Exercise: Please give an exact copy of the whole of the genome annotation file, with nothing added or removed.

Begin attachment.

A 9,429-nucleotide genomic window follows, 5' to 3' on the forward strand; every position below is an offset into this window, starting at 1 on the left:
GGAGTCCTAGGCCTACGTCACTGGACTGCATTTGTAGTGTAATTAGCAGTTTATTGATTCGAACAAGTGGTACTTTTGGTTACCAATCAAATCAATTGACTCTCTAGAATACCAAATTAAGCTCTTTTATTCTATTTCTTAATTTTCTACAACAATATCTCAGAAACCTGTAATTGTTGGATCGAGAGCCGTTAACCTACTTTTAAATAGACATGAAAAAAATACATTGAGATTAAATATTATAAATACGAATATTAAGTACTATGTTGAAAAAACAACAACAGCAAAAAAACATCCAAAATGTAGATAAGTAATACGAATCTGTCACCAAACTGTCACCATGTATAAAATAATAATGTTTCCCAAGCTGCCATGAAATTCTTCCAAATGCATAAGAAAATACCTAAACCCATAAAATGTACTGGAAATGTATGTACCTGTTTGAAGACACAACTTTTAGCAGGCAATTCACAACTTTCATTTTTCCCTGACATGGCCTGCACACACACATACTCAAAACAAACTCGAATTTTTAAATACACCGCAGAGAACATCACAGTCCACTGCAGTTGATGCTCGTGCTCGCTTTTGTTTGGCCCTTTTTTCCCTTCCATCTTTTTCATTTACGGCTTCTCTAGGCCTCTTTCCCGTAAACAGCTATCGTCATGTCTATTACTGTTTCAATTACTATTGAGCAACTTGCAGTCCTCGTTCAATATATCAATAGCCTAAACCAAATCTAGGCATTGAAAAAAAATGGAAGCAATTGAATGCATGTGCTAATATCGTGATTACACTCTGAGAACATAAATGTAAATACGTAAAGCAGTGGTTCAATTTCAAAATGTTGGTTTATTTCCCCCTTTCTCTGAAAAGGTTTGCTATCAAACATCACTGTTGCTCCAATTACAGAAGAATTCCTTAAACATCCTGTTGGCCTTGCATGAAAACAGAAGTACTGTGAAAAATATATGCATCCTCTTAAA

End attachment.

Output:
A 9,429-nucleotide genomic window follows, 5' to 3' on the forward strand; every position below is an offset into this window, starting at 1 on the left:
GGAGTCCTAGGCCTACGTCACTGGACTGCATTTGTAGTGTAATTAGCAGTTTATTGATTCGAACAAGTGGTACTTTTGGTTACCAATCAAATCAATTGACTCTCTAGAATACCAAATTAAGCTCTTTTATTCTATTTCTTAATTTTCTACAACAATATCTCAGAAACCTGTAATTGTTGGATCGAGAGCCGTTAACCTACTTTTAAATAGACATGAAAAAAATACATTGAGATTAAATATTATAAATACGAATATTAAGTACTATGTTGAAAAAACAACAACAGCAAAAAAACATCCAAAATGTAGATAAGTAATACGAATCTGTCACCAAACTGTCACCATGTATAAAATAATAATGTTTCCCAAGCTGCCATGAAATTCTTCCAAATGCATAAGAAAATACCTAAACCCATAAAATGTACTGGAAATGTATGTACCTGTTTGAAGACACAACTTTTAGCAGGCAATTCACAACTTTCATTTTTCCCTGACATGGCCTGCACACACACATACTCAAAACAAACTCGAATTTTTAAATACACCGCAGAGAACATCACAGTCCACTGCAGTTGATGCTCGTGCTCGCTTTTGTTTGGCCCTTTTTTCCCTTCCATCTTTTTCATTTACGGCTTCTCTAGGCCTCTTTCCCGTAAACAGCTATCGTCATGTCTATTACTGTTTCAATTACTATTGAGCAACTTGCAGTCCTCGTTCAATATATCAATAGCCTAAACCAAATCTAGGCATTGAAAAAAAATGGAAGCAATTGAATGCATGTGCTAATATCGTGATTACACTCTGAGAACATAAATGTAAATACGTAAAGCAGTGGTTCAATTTCAAAATGTTGGTTTATTTCCCCCTTTCTCTGAAAAGGTTTGCTATCAAACATCACTGTTGCTCCAATTACAGAAGAATTCCTTAAACATCCTGTTGGCCTTGCATGAAAACAGAAGTACTGTGAAAAATATATGCATCCTCTTAAA